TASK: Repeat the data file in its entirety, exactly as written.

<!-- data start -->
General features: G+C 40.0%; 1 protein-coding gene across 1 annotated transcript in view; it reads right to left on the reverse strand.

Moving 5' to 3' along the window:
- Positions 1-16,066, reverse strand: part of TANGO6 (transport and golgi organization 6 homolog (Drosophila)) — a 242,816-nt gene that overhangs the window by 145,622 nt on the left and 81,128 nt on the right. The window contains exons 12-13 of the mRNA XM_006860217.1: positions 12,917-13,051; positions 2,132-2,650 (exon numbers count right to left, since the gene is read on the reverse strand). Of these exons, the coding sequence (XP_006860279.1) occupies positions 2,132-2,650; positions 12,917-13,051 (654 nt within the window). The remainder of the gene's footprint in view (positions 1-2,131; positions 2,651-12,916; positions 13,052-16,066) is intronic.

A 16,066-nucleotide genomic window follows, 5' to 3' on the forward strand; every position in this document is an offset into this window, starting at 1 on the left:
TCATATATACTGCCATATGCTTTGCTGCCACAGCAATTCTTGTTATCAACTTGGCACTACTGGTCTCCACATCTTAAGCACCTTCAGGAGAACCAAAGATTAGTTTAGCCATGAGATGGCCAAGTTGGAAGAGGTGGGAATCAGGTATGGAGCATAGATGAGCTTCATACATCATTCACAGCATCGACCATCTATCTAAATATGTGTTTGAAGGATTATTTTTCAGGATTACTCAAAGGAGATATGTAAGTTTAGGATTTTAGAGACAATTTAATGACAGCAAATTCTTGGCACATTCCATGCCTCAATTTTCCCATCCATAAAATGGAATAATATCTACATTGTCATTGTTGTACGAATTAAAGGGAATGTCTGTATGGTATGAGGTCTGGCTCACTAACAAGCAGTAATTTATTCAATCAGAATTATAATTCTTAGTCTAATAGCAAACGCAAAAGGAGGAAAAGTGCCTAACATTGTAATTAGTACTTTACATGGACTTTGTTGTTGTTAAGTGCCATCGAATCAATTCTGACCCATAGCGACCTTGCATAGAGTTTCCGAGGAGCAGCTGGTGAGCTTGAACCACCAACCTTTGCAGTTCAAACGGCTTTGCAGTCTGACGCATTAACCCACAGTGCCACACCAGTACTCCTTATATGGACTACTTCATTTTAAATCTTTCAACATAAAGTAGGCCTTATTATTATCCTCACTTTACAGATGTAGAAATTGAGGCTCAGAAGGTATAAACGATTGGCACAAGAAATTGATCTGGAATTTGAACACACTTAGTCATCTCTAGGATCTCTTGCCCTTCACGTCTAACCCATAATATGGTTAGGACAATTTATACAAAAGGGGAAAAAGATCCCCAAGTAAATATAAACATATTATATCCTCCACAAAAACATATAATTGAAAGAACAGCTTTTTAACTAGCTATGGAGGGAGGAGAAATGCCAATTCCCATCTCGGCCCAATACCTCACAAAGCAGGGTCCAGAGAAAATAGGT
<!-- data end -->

General features: G+C 40.0%; 1 protein-coding gene across 1 annotated transcript in view; it reads right to left on the reverse strand.

Moving 5' to 3' along the window:
- Positions 1-16,066, reverse strand: part of TANGO6 (transport and golgi organization 6 homolog (Drosophila)) — a 242,816-nt gene that overhangs the window by 145,622 nt on the left and 81,128 nt on the right. The window contains exons 12-13 of the mRNA XM_006860217.1: positions 12,917-13,051; positions 2,132-2,650 (exon numbers count right to left, since the gene is read on the reverse strand). Of these exons, the coding sequence (XP_006860279.1) occupies positions 2,132-2,650; positions 12,917-13,051 (654 nt within the window). The remainder of the gene's footprint in view (positions 1-2,131; positions 2,651-12,916; positions 13,052-16,066) is intronic.

A 16,066-nucleotide genomic window follows, 5' to 3' on the forward strand; every position in this document is an offset into this window, starting at 1 on the left:
TCATATATACTGCCATATGCTTTGCTGCCACAGCAATTCTTGTTATCAACTTGGCACTACTGGTCTCCACATCTTAAGCACCTTCAGGAGAACCAAAGATTAGTTTAGCCATGAGATGGCCAAGTTGGAAGAGGTGGGAATCAGGTATGGAGCATAGATGAGCTTCATACATCATTCACAGCATCGACCATCTATCTAAATATGTGTTTGAAGGATTATTTTTCAGGATTACTCAAAGGAGATATGTAAGTTTAGGATTTTAGAGACAATTTAATGACAGCAAATTCTTGGCACATTCCATGCCTCAATTTTCCCATCCATAAAATGGAATAATATCTACATTGTCATTGTTGTACGAATTAAAGGGAATGTCTGTATGGTATGAGGTCTGGCTCACTAACAAGCAGTAATTTATTCAATCAGAATTATAATTCTTAGTCTAATAGCAAACGCAAAAGGAGGAAAAGTGCCTAACATTGTAATTAGTACTTTACATGGACTTTGTTGTTGTTAAGTGCCATCGAATCAATTCTGACCCATAGCGACCTTGCATAGAGTTTCCGAGGAGCAGCTGGTGAGCTTGAACCACCAACCTTTGCAGTTCAAACGGCTTTGCAGTCTGACGCATTAACCCACAGTGCCACACCAGTACTCCTTATATGGACTACTTCATTTTAAATCTTTCAACATAAAGTAGGCCTTATTATTATCCTCACTTTACAGATGTAGAAATTGAGGCTCAGAAGGTATAAACGATTGGCACAAGAAATTGATCTGGAATTTGAACACACTTAGTCATCTCTAGGATCTCTTGCCCTTCACGTCTAACCCATAATATGGTTAGGACAATTTATACAAAAGGGGAAAAAGATCCCCAAGTAAATATAAACATATTATATCCTCCACAAAAACATATAATTGAAAGAACAGCTTTTTAACTAGCTATGGAGGGAGGAGAAATGCCAATTCCCATCTCGGCCCAATACCTCACAAAGCAGGGTCCAGAGAAAATAGGT